The government will “look at all the data we have available” on Monday before making a decision on post-Christmas coronavirus restrictions in England, a senior government adviser has said.

Dr Jenny Harries said any move on COVID rules next week will not be based on “simply what the epidemiology is saying”, but also “how it’s impacting society”.

“So for example, we have very high rates of individuals off sick – we know that particularly in London, around one in 35 have currently got Omicron,” the head of the UK Health Security Agency (UKHSA) told BBC Radio 4’s Today programme.

“Now that’s having an impact on the workforce. So these are not simply about hospitalisation rates.”

Follow live coronavirus updates

More on Covid-19

Please use Chrome browser for a more accessible video player


Get ‘wonderful’ gift of a jab – PM

She described UKHSA data on reduced chance of hospitalisation from Omicron as a “glimmer of Christmas hope”.

But she warned: “It definitely isn’t yet at the point where we could downgrade that serious threat.”

The most recent data suggests that someone with Omicron is between 31% and 45% less likely to attend A&E and 50% to 70% less likely to be admitted to hospital than an individual with the Delta variant.

Dr Harries cautioned that although there are currently no “significant rises” in intensive care or ventilation beds for COVID patients, “a lot of the people who’ve been infected to date are younger people”.

Follow the Daily podcast on Apple Podcasts, Google Podcasts, Spotify, Spreaker

Therefore more data on the effects on the elderly would be required to have the fuller picture, she said.

“What we have got now is a really fine balance between something that looks like a lower risk of hospitalisation – which is great news – but equally a highly transmissible variant and one that we know evades some of our immune defences, so it is a very balanced position.”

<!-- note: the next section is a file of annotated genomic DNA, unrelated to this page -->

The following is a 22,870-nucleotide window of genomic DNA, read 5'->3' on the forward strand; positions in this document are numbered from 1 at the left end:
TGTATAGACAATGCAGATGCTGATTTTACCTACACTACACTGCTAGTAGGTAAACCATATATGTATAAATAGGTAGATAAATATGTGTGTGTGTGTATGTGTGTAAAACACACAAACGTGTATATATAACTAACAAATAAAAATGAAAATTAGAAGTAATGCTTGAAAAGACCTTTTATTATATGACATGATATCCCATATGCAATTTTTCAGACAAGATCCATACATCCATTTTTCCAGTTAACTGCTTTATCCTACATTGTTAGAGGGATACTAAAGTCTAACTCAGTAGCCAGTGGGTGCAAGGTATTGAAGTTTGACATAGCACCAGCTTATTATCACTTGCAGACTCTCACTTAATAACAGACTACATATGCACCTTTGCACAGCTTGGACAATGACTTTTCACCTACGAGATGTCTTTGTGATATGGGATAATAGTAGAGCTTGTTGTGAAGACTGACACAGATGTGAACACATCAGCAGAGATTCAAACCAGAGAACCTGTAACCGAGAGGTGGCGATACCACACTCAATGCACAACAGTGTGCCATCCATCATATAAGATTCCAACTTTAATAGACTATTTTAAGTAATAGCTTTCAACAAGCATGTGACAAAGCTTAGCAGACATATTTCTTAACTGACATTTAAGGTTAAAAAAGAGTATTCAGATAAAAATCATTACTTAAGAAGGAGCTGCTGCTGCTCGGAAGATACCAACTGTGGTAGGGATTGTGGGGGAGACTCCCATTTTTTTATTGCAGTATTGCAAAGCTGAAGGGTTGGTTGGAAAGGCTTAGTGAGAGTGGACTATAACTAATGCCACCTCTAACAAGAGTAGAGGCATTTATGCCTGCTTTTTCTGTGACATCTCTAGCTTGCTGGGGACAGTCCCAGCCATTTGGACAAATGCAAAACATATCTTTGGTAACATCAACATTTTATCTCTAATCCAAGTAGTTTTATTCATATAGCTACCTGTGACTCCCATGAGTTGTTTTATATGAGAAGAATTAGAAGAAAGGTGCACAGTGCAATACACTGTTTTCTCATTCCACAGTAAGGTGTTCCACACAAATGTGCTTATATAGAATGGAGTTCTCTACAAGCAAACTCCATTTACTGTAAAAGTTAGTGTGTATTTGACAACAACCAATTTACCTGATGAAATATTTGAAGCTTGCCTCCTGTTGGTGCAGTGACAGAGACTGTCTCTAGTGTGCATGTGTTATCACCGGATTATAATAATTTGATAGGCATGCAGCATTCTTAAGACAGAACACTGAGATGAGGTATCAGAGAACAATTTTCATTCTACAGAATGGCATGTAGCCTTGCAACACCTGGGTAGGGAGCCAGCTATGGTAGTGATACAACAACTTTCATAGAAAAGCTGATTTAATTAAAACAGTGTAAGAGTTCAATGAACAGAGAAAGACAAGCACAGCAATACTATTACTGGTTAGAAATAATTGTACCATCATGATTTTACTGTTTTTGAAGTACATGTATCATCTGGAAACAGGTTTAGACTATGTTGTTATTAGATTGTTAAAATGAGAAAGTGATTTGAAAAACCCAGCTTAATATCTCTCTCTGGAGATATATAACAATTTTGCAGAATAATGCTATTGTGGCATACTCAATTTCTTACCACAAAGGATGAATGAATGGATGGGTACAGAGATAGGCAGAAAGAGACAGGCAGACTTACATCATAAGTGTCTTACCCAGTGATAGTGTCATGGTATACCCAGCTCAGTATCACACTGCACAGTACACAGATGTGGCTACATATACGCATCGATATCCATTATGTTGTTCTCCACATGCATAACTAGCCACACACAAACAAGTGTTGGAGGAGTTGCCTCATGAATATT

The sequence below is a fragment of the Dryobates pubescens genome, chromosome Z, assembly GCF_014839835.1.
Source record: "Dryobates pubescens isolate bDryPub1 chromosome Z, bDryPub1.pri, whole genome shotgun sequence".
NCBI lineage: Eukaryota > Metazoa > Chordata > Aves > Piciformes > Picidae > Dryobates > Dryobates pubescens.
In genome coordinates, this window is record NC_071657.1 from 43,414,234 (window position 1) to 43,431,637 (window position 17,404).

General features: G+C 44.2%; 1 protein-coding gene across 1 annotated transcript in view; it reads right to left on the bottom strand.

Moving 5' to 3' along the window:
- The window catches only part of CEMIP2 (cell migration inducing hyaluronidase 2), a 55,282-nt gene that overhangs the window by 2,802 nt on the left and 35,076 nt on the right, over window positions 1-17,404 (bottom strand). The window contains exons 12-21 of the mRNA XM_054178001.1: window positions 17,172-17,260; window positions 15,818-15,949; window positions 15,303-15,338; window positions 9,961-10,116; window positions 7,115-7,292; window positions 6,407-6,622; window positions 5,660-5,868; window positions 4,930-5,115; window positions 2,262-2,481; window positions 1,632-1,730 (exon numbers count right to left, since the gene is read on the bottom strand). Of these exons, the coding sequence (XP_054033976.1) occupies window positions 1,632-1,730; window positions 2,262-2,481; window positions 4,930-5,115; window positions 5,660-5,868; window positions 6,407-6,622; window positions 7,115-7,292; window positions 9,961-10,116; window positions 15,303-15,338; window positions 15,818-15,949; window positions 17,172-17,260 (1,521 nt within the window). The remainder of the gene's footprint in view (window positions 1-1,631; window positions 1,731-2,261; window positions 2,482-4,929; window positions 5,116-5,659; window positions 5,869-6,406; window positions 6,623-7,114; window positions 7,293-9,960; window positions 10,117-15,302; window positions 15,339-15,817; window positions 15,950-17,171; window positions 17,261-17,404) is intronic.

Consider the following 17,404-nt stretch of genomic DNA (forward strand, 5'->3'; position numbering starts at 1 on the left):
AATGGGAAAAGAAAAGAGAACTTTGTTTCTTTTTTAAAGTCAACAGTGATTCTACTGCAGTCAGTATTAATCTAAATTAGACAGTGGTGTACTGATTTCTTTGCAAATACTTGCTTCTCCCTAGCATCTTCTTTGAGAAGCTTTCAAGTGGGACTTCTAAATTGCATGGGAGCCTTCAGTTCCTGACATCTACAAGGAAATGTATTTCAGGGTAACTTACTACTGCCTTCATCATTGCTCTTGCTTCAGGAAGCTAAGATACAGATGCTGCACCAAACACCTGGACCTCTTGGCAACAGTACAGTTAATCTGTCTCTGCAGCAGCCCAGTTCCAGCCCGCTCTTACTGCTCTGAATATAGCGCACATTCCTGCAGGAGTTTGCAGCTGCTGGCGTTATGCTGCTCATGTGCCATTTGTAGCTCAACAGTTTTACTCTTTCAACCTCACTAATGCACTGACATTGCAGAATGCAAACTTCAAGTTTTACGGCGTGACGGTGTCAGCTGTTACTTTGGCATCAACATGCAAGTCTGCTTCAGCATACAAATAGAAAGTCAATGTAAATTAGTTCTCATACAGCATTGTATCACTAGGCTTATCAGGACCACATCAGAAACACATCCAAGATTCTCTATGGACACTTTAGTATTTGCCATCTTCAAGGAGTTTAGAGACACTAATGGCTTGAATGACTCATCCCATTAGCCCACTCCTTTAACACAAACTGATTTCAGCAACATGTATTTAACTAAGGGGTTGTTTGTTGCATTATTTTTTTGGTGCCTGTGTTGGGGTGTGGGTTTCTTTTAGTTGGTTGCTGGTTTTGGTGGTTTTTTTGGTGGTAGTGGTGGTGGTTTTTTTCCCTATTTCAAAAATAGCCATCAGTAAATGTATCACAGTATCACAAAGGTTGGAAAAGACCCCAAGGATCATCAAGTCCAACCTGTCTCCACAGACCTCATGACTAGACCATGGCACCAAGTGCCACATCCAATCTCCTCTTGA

On Thursday, Health Secretary Sajid Javid confirmed there would be no announcements on restrictions in England until 27 December.

New measures are being introduced in Scotland and Wales, however.

How do COVID rules compare across the four nations?

Elsewhere, the head of the Royal College of Nursing (RCN) said that the NHS is facing a “very, very depleted workforce” and wants ministers to take action.

Pat Cullen told BBC Breakfast: “If that means tighter measures, that’s for political leaders to decide based on the scientific evidence.

“They [NHS staff] would like to see political leaders making decisions that will support the health service and them to be able to do the job that they want to do and be able to care for their patients safely.”

Chief of NHS Providers, Chis Hopson, told Sky News on Friday that hospitals are “very, very busy” and the NHS is under “huge amounts of pressure”.

Meanwhile the government’s chief scientific adviser Sir Patrick Vallance told The Times that it is not the role of members of the Scientific Advisory Group for Emergencies (SAGE) to “take a particular policy stance or to either spread gloom or give Panglossian optimism”.

His comments appeared to be responding to criticism of the modelling sub-group of SAGE, SPI-M, over projections it released that Omicron hospital admissions could reach 10,000 a day without further lockdown measures.

He suggested that critics need to “consider all the data in the round, not only those parts that fit an argument while ignoring the rest”, adding that science is “self-correcting” and no scientist has a “monopoly of wisdom on what happens next”.